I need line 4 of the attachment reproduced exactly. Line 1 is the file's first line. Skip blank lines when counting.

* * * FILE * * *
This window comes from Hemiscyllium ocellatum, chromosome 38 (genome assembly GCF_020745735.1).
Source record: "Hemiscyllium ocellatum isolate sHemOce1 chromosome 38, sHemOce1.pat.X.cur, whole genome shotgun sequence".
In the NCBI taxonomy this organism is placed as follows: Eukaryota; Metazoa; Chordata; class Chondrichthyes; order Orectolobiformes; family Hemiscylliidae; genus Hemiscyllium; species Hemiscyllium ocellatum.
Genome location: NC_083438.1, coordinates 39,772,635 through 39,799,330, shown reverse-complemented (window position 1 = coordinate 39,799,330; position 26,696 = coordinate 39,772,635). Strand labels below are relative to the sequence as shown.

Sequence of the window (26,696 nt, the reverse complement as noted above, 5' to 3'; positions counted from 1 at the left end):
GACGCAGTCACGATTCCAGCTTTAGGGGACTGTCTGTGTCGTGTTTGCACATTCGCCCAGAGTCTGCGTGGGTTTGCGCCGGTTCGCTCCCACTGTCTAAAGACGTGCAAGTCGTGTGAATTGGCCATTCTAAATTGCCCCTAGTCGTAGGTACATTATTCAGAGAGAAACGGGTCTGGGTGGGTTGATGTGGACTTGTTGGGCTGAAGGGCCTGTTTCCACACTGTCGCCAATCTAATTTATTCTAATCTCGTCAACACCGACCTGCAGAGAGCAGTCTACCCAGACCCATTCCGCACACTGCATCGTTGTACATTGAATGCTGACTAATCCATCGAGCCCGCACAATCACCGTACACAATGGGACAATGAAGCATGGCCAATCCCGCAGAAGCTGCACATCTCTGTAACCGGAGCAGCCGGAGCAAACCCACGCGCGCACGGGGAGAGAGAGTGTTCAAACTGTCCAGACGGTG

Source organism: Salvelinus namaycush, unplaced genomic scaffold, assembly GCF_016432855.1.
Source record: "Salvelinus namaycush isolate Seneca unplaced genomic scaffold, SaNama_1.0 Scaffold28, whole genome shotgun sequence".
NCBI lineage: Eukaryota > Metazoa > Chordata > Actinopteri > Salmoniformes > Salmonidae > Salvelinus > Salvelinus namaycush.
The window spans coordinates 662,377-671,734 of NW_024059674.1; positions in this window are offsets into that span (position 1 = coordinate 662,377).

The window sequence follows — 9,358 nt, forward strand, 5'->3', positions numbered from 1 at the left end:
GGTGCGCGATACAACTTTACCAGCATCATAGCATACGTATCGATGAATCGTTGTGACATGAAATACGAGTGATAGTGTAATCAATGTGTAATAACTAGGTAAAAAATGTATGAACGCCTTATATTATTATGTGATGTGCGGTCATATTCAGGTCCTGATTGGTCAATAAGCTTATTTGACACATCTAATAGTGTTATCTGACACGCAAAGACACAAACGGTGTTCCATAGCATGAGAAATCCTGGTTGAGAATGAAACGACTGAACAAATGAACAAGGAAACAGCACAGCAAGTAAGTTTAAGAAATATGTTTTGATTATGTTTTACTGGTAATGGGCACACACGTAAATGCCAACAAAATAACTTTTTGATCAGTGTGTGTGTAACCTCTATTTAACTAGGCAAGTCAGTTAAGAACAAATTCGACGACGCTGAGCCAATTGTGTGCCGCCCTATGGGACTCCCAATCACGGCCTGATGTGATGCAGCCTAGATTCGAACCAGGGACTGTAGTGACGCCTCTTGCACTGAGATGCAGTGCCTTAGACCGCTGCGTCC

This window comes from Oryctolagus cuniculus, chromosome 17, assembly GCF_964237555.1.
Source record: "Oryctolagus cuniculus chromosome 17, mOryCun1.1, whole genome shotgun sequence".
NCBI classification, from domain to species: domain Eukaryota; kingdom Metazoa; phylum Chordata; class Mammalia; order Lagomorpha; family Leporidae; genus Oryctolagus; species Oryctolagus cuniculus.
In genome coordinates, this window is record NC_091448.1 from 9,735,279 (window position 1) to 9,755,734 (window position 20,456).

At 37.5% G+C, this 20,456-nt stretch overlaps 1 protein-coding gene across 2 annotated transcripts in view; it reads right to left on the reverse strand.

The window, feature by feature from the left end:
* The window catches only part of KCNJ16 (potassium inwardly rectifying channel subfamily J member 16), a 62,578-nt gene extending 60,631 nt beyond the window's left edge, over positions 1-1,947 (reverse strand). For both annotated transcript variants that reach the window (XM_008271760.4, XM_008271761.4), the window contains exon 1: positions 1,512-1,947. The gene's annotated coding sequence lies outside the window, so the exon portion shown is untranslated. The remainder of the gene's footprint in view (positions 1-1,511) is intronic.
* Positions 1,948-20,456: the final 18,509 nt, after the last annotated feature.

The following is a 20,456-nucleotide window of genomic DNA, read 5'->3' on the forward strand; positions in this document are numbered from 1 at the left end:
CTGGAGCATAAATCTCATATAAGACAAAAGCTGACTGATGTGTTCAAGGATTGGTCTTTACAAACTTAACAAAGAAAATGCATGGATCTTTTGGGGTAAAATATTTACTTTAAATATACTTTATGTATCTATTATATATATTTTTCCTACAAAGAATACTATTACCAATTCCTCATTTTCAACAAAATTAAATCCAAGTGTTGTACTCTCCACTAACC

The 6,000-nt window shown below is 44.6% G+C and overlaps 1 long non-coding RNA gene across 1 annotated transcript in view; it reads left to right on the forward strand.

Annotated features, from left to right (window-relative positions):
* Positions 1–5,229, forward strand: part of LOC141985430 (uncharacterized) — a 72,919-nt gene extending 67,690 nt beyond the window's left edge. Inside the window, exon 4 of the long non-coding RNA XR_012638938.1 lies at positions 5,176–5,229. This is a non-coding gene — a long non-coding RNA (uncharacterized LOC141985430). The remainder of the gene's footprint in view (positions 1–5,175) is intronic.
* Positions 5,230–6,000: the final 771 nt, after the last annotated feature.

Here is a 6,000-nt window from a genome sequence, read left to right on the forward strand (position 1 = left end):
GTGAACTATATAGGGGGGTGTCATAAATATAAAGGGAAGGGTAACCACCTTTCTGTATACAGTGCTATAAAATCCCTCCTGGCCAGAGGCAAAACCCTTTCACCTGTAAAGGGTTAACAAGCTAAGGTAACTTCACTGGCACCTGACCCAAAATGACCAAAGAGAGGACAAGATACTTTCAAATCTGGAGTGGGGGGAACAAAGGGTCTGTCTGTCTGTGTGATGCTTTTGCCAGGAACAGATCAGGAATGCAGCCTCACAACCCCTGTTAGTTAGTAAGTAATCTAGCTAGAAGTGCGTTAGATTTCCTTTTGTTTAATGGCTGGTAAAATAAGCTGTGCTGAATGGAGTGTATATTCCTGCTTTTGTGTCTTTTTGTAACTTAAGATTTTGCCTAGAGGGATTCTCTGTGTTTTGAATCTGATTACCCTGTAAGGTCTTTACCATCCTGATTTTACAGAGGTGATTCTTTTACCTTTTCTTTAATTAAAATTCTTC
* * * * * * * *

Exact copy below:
Genome location: NC_083438.1, coordinates 39,772,635 through 39,799,330, shown reverse-complemented (window position 1 = coordinate 39,799,330; position 26,696 = coordinate 39,772,635). Strand labels below are relative to the sequence as shown.